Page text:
Welcome aboard!
 
I am not sure if you want to use "wife" and "she," or "partner" and "they." I like to be respectful, but you've used both. Would you clarify?

Anyway, this other person wanted to be able to poly-date, but this other person didn't want you to poly-date, or couldn't handle it when you did. It can be very difficult to handle seeing one's significant other becoming fond of another when we are taught that only happens when we "cheat." Yes, this was a double standard.

Some people seem to not feel jealousy when they first practice an open relationship, despite our cultural programming. We are taught that jealousy "proves" our love to our partner, when, in fact, it just expresses a fear of loss, and sometimes a lack of self esteem that we are even worthy of love.

It's too bad this person suggested opening and then couldn't seem to handle it. That's a kick in the pants for you, especially since you have kids in the mix!

Some people who are poly do not practice it when their kids are small because they don't have enough emotional spoons, energy, time or money to spend on more than one adult relationship.
 
I am not sure if you want to use "wife" and "she," or "partner" and "they." I like to be respectful, but you've used both. Would you clarify?

Anyway, this other person wanted to be able to poly-date, but this other person didn't want you to poly-date, or couldn't handle it when you did. It can be very difficult to handle seeing one's significant other becoming fond of another when we are taught that only happens when we "cheat." Yes, this was a double standard.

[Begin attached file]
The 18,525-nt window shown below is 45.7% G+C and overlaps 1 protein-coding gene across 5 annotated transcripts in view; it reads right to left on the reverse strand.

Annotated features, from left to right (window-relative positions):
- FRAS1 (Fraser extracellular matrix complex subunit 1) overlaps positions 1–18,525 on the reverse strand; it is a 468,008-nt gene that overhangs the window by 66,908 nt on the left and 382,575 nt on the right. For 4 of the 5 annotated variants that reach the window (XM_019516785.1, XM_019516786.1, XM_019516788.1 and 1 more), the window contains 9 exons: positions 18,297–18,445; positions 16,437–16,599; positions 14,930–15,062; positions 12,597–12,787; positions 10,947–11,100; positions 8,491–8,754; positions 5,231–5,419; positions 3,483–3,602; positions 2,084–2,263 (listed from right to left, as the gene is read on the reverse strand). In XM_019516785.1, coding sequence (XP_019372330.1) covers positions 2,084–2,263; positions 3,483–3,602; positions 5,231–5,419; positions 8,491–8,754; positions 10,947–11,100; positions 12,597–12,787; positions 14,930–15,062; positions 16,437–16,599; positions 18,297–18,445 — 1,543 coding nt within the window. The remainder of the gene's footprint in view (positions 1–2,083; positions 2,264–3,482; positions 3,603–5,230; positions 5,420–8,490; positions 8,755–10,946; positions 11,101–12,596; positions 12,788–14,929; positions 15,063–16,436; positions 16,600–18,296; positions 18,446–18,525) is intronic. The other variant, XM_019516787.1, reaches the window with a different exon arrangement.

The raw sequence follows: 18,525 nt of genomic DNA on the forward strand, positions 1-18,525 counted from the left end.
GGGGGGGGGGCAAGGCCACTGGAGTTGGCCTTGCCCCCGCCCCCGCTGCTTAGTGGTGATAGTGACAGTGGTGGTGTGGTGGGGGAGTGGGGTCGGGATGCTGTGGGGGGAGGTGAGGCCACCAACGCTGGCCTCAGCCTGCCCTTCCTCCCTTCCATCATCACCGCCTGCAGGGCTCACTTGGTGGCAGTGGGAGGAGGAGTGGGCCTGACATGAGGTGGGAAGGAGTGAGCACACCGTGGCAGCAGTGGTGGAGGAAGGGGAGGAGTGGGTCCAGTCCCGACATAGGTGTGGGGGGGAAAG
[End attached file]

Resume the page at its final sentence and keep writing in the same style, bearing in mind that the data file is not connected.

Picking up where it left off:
Some people seem to not feel jealousy when they first practice an open relationship, despite our cultural programming. We are taught that jealousy "proves" our love to our partner, when, in fact, it just expresses a fear of loss, and sometimes a lack of self esteem that we are even worthy of love.

It's too bad this person suggested opening and then couldn't seem to handle it. That's a kick in the pants for you, especially since you have kids in the mix!

Some people who are poly do not practice it when their kids are small because they don't have enough emotional spoons, energy, time or money to spend on more than one adult relationship.
You're right, I should be clear and respectful. In this instance:
wife = human I am married to, but separating from = partner = partner in family/child-rearing
she/her = her preferred pronouns.
they = not preferred pronoun in this case but referring to a/the person previously identified

I guess they didn't know they couldn't handle both sides of non-monogamy until they tried? I commend them for their bravery and honesty in suggesting opening-up the relationship. I had had meaningful long-term open relationships previously, ended in both cases by geographical separation and the misconception that family and open-relationships aren't compatible. My wife was (courageously) trying something entirely new to them.
 
I'm sorry she called you robotic for not feeling jealous, that's not cool. I don't feel jealousy either, and I really do believe we are taught to feel jealous both from our upbringing and from the social conditioning around relationship expectations when we are early teens. Youth tend to dive straight into serial monogamy.
Absolutely.
Open-relationships present a different challenge for me. The jealousy isn't there, but I have always had enormous anxiety about social interaction and about my emotional and verbal responses being 'abnormal'. Relationships on the spectrum are challenging, likely for all concerned? The amount of relationship communication and trouble-shooting in non-monogamy in all its various forms is very intimidating to me. Conversely, the tendency to blurt honest thoughts and perspectives has actually often turned out to be a real asset in this realm.
 
Back
Top